By Steven “Konata” Allwood
There was a moment in episode 12 of Top Chef Season 8 (Top Chef: All Stars) that I’m sure went unnoticed by the vast majority of viewers. In this episode, the chefs travelled to Ellis Island where they were provided with genealogical research on their respective families, and tasked to create a meal based on their ancestral heritage. Mike and Antonia were surprised to learn that they were distant cousins with origins in the same region of Italy. Richard Blais had his ancestry traced back to England. But when it came time to reveal the ancestral heritage of Tiffany and Carla, the two African American chefs left in the competition, something different happened. Host Padma Lakshmi revealed that these chefs’ ancestral roots began in (wait for it) Texas and Louisiana! There was an abrupt edit during this exchange that probably eliminated Padma’s admission that the show researchers had hit a brick wall common to the genealogy of almost all African Americans: slavery.
Chefs of African descent and others with a passion for the soul cuisines of the African diaspora, have a lot of work to do if we want Africa to takes its rightful place on the foodie radar screen.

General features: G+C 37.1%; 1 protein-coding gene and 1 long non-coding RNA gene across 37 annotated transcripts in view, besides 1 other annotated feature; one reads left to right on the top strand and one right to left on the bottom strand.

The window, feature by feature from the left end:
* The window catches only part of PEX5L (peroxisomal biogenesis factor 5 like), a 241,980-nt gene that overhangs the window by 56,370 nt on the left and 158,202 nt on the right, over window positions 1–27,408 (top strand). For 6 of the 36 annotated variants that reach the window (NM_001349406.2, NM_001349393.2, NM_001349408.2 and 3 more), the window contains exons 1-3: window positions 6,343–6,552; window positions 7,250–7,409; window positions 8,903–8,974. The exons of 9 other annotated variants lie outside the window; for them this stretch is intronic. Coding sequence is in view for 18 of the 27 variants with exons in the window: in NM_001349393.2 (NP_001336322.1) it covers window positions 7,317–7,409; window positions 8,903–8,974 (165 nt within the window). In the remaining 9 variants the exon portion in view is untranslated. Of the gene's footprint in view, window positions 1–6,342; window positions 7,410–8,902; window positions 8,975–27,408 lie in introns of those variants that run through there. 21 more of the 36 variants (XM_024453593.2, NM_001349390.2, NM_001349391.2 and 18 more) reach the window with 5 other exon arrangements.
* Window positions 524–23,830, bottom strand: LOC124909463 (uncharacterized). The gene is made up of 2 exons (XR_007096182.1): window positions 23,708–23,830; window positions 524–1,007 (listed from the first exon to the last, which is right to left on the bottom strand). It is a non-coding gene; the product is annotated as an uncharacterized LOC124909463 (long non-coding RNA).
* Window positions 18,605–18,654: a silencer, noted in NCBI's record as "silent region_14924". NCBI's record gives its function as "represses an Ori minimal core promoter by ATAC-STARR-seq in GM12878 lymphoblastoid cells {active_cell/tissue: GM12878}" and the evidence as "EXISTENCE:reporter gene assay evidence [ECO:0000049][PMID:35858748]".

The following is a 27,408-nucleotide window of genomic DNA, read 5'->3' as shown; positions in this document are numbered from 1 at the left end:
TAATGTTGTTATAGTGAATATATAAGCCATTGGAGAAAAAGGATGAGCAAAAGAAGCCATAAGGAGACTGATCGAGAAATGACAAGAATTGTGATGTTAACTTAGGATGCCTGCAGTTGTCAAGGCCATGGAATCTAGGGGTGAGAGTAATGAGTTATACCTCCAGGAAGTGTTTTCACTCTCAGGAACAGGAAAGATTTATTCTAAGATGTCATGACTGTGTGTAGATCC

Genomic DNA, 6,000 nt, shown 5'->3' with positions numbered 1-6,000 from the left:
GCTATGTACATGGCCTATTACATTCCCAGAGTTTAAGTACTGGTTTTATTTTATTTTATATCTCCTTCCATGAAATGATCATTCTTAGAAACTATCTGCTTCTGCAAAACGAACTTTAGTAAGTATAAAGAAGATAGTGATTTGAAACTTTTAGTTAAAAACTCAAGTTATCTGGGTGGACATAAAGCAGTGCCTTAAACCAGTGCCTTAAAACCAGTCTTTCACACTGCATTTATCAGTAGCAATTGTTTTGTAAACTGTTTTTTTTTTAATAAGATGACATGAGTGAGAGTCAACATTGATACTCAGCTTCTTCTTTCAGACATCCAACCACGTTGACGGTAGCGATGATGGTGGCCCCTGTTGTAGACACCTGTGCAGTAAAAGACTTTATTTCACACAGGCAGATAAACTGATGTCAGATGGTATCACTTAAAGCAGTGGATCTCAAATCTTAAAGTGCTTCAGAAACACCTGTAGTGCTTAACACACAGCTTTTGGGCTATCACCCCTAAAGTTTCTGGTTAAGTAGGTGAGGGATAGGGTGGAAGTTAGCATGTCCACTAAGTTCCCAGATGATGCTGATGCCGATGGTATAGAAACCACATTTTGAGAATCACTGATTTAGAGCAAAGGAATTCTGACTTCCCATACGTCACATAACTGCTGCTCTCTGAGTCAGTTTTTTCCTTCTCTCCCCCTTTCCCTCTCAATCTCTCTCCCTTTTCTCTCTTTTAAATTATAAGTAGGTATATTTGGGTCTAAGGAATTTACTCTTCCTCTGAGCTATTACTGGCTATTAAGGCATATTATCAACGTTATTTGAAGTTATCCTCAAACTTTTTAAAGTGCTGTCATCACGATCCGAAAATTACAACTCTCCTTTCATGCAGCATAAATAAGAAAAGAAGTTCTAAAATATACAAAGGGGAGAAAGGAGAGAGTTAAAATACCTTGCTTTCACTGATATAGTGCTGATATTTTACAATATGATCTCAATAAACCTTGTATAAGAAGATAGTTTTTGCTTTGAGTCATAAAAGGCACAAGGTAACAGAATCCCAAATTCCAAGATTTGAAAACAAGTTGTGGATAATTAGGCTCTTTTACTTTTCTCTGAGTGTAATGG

No mention of slavery or Africa was made at all. It’s highly disappointing that Top Chef missed a teachable moment. With today’s DNA technology, many African Americans are using genetic analysis to reveal tribal origins once obscured by the veil of enslavement. Had the Top Chef producers considered Tiffany and Carla for a DNA test? I doubt it. After all, Top Chef is lighthearted entertainment fare, hardly the type of show one turns on to hear about the horrors of slavery and America’s shameful racial past. And in fairness, had the chef’s DNA been used to trace their ancestry to Africa, would either Carla or Tiffany known how to prepare a full meal influenced by West African or Central African cuisine? Carla did prepare a West African peanut soup earlier in the season, so maybe she could have. But we’ll never know because rather than acknowledge history and give the top chefs the chance to educate viewers about a largely unknown culinary tradition, Africa and its food ways were relegated to the margins once again.